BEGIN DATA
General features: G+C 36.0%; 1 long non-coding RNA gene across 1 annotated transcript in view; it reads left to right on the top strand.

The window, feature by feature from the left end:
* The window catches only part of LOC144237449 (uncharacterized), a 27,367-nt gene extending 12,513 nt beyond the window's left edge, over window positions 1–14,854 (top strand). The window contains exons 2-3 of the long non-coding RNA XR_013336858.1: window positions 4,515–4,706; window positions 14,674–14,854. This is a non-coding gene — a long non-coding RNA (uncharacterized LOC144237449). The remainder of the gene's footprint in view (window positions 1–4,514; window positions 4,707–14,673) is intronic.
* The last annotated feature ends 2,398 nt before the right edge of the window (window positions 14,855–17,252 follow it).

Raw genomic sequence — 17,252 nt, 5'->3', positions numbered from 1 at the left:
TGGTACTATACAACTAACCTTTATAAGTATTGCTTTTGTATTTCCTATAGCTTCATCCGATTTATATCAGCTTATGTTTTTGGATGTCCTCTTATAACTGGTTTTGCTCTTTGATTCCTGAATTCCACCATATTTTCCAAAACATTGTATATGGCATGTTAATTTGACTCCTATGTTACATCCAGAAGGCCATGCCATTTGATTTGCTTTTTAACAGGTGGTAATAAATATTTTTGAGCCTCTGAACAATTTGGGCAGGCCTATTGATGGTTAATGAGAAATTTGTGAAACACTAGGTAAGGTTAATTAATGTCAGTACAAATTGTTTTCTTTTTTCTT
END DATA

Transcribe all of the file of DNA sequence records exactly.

General features: G+C 36.0%; 1 long non-coding RNA gene across 1 annotated transcript in view; it reads left to right on the top strand.

The window, feature by feature from the left end:
* The window catches only part of LOC144237449 (uncharacterized), a 27,367-nt gene extending 12,513 nt beyond the window's left edge, over window positions 1–14,854 (top strand). The window contains exons 2-3 of the long non-coding RNA XR_013336858.1: window positions 4,515–4,706; window positions 14,674–14,854. This is a non-coding gene — a long non-coding RNA (uncharacterized LOC144237449). The remainder of the gene's footprint in view (window positions 1–4,514; window positions 4,707–14,673) is intronic.
* The last annotated feature ends 2,398 nt before the right edge of the window (window positions 14,855–17,252 follow it).

Raw genomic sequence — 17,252 nt, 5'->3', positions numbered from 1 at the left:
TGGTACTATACAACTAACCTTTATAAGTATTGCTTTTGTATTTCCTATAGCTTCATCCGATTTATATCAGCTTATGTTTTTGGATGTCCTCTTATAACTGGTTTTGCTCTTTGATTCCTGAATTCCACCATATTTTCCAAAACATTGTATATGGCATGTTAATTTGACTCCTATGTTACATCCAGAAGGCCATGCCATTTGATTTGCTTTTTAACAGGTGGTAATAAATATTTTTGAGCCTCTGAACAATTTGGGCAGGCCTATTGATGGTTAATGAGAAATTTGTGAAACACTAGGTAAGGTTAATTAATGTCAGTACAAATTGTTTTCTTTTTTCTT